Donald Trump on Thursday announced his first foreign trip as U.S. president will include stops in Saudi Arabia, Israel and the Vatican—the spiritual centers of Islam, Judaism and Catholicism.
Trump will add the three stops to an already announced visit to NATO and G7 summits in Brussels and Sicily later this month. “My first foreign trip as president of the United States will be to Saudi Arabia, then Israel, and then to a place that my cardinals love very much, Rome,” Trump said in a Rose Garden announcement.
Aides described the decision to make Saudi Arabia the coveted first presidential stop as an effort to reset relations with the Muslim world. There, Trump will meet with leaders from across in the Gulf and broader Middle East in the hope of curbing jihadi terror groups and Iran’s growing regional clout.
“Saudi Arabia is the custodian of the two holiest sites in Islam,” said Trump, who has frequently been accused of fueling Islamophobia. Trump said in Saudi Arabia he would “begin to construct a new foundation of cooperation and support with our Muslim allies to combat extremism, terrorism and violence and to embrace a more just and hopeful future for young Muslims in their countries.”
The aim, one senior administration official said, was to reverse a trend “of America’s disengagement from the world and some of its biggest problems.”
During president Barack Obama’s tenure, relations with the Gulf States, and Saudi Arabia in particular, were strained over his administration’s engagement with Iran. Trump’s administration—which includes many generals who have had bitter personal experience with Iranian-backed militias in Iraq and Lebanon—has vowed to push back against Iranian influence across the region.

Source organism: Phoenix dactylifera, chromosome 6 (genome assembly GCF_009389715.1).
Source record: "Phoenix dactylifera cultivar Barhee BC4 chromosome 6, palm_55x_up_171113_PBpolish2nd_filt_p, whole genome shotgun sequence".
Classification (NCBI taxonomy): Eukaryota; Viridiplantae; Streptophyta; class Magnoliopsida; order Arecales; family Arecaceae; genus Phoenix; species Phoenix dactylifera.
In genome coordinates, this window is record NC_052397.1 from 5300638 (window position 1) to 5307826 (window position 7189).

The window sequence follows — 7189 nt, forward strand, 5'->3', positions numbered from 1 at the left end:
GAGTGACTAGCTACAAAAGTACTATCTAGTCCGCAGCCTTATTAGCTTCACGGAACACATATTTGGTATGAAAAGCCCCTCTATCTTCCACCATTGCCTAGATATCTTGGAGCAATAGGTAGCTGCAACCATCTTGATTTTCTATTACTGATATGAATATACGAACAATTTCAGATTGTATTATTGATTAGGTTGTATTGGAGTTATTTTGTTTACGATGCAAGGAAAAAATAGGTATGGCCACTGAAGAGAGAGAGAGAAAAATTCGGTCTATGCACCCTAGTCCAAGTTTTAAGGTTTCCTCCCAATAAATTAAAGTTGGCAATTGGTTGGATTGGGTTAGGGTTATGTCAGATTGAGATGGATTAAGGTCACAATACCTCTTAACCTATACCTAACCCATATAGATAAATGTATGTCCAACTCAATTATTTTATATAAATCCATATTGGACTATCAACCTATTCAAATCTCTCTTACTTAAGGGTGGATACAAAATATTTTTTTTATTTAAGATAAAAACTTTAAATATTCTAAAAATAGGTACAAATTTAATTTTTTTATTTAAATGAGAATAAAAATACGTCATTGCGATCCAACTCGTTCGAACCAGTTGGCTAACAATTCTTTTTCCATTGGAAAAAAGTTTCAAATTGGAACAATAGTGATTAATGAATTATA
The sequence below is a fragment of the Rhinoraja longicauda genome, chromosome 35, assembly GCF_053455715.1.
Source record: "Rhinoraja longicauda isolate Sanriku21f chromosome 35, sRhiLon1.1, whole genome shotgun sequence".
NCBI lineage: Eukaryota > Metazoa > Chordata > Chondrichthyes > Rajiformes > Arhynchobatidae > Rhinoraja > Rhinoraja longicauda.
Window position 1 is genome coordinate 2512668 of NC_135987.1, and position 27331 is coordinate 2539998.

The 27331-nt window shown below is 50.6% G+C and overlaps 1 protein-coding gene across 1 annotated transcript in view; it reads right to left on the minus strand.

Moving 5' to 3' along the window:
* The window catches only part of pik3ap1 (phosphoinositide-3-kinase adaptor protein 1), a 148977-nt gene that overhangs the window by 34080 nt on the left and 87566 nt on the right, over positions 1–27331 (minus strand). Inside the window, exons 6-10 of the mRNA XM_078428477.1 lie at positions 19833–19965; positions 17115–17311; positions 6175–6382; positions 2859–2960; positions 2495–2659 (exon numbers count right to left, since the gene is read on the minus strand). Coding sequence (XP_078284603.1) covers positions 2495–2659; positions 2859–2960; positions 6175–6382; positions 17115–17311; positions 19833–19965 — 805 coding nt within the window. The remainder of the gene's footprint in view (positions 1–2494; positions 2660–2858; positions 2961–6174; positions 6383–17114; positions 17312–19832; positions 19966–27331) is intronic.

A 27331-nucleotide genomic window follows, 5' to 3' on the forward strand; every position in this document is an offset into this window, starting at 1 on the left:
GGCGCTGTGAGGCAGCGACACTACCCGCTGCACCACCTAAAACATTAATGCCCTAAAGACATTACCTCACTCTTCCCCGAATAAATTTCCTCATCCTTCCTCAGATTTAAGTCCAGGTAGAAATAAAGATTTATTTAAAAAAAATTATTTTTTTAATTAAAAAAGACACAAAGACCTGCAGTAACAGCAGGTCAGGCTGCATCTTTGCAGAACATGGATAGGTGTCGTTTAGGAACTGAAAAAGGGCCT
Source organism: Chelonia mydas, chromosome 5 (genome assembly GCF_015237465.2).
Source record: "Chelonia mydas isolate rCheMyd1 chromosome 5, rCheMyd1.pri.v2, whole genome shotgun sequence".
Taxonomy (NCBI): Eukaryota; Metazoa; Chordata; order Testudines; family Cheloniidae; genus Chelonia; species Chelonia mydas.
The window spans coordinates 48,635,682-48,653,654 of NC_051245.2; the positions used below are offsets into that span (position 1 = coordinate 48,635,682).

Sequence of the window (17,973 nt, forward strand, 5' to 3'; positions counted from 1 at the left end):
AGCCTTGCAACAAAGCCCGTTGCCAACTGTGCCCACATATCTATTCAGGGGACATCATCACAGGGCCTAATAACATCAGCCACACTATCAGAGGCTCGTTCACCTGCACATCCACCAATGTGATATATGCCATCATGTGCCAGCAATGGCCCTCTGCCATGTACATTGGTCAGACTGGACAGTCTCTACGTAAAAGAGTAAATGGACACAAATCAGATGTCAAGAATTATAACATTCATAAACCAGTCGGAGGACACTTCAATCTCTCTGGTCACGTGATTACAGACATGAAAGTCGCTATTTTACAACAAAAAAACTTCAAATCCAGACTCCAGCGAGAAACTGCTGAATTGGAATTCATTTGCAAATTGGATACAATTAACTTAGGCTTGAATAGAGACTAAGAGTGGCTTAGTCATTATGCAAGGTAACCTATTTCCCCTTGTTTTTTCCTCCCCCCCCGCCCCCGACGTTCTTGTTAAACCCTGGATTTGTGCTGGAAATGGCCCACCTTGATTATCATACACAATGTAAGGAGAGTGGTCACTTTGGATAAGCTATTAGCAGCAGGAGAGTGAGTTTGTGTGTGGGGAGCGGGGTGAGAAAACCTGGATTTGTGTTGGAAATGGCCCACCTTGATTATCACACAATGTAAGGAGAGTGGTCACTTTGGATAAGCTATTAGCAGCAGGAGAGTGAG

Trump’s decision to visit Saudi Arabia first is a typically unorthodox move. Although the kingdom is a long-time U.S. ally, Trump will be the first president since Jimmy Carter not to visit Canada or Mexico first.
“It seems to me part of a conscious effort to draw a distinction between the Trump administration and its predecessor,” said Eric Pelofsky, a visiting fellow at the Washington Institute for Near East Policy and Obama’s National Security Council senior director for North Africa and Yemen. “Going there first, rather than Israel or one of our neighbors—Canada or Mexico—is clearly purposeful, potentially building a foundation for other moves like in the Middle East peace process, Iran, and perhaps elsewhere.”
Lori Plotkin Boghardt, a former U.S. intelligence analyst who is also at the Washington Institute, said Trump’s decision would send “an important signal to the Saudis that this administration wants to prioritize them as key partners on regional issues and beyond.”
The visit comes as Trump wades into Middle East peacemaking, trying to reach a deal between Israel and the Palestinians, a goal that has eluded his predecessors and countless diplomats. Trump is expected to meet both Israeli Prime Minister Benjamin Netanyahu and Palestinian president Mahmud Abbas on the trip.
A senior aide did not rule out the possibility of a presidential stop in the West Bank, but that is likely to be contingent on security and Abbas taking concrete steps toward peace. Trump on Wednesday hosted Abbas at the White House, pledging to help end the decades-old conflict between Israelis and Palestinians.
“It is something that I think is, frankly, maybe not as difficult as people have thought over the years,” Trump said, exuding his trademark bravado.
From there Trump will travel to the Vatican, where he will be received by Pope Francis on May 24. Trump’s attendance of a NATO summit in Brussels will be closely watched. The new president has demanded allies pay more for collective security, but has backed away from his early declarations that the alliance is “obsolete.” A G7 summit in Sicily will offer Trump the chance to sit down face-to-face with leaders of the world’s largest economies.